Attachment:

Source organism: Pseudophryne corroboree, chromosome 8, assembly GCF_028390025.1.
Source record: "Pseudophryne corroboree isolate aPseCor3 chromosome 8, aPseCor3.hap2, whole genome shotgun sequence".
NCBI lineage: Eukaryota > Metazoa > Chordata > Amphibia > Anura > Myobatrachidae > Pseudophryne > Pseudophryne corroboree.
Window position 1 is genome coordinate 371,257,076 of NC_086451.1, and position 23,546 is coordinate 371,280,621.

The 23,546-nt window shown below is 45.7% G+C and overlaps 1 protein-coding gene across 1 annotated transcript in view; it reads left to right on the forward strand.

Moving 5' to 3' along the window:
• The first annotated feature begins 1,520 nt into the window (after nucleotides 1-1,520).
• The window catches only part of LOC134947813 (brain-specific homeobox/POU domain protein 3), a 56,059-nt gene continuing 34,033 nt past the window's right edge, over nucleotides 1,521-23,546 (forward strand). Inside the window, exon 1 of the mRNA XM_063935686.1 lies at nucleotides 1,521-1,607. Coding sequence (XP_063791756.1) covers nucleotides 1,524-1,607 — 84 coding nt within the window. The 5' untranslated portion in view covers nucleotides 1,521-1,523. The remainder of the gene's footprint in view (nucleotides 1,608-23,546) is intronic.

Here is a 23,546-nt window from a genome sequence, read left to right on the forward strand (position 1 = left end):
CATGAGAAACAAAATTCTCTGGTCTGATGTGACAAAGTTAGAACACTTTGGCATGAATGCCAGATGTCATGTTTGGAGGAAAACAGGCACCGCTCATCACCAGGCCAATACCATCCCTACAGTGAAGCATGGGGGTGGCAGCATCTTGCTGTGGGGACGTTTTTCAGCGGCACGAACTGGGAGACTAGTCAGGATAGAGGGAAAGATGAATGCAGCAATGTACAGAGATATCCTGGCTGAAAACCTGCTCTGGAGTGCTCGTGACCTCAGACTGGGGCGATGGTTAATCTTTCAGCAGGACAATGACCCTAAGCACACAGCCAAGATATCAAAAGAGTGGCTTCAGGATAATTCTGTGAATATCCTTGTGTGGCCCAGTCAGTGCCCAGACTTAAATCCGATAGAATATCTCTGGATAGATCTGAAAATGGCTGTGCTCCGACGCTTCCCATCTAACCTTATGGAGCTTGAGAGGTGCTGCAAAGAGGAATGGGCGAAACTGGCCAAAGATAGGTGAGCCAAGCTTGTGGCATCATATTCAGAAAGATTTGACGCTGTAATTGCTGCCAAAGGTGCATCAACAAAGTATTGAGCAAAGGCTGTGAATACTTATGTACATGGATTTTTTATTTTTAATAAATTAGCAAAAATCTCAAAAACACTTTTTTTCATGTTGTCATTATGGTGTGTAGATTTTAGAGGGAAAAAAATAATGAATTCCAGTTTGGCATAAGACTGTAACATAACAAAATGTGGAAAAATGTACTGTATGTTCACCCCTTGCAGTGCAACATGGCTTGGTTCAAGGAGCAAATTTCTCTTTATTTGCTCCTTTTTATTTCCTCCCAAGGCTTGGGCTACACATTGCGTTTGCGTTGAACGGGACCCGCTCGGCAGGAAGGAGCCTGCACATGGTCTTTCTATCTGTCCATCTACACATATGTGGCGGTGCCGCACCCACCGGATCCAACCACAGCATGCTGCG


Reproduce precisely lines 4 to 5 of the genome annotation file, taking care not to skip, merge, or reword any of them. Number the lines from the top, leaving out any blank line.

Window position 1 is genome coordinate 371,257,076 of NC_086451.1, and position 23,546 is coordinate 371,280,621.

The 23,546-nt window shown below is 45.7% G+C and overlaps 1 protein-coding gene across 1 annotated transcript in view; it reads left to right on the forward strand.